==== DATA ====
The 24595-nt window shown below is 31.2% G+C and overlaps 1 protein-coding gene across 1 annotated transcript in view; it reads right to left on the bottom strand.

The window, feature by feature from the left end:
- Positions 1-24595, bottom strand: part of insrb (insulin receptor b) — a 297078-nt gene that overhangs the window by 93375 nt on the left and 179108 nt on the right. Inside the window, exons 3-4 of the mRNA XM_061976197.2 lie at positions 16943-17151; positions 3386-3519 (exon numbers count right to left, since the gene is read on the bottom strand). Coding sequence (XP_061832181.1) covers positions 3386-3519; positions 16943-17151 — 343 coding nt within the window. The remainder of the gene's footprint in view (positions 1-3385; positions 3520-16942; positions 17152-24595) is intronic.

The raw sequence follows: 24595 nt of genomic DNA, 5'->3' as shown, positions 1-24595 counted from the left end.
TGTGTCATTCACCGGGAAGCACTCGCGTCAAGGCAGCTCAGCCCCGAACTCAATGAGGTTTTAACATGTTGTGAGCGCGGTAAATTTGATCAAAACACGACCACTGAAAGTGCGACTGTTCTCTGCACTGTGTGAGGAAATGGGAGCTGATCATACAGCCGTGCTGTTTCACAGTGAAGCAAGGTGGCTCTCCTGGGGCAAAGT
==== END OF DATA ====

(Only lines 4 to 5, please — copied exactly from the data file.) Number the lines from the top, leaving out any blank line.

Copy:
The raw sequence follows: 24595 nt of genomic DNA, 5'->3' as shown, positions 1-24595 counted from the left end.
TGTGTCATTCACCGGGAAGCACTCGCGTCAAGGCAGCTCAGCCCCGAACTCAATGAGGTTTTAACATGTTGTGAGCGCGGTAAATTTGATCAAAACACGACCACTGAAAGTGCGACTGTTCTCTGCACTGTGTGAGGAAATGGGAGCTGATCATACAGCCGTGCTGTTTCACAGTGAAGCAAGGTGGCTCTCCTGGGGCAAAGT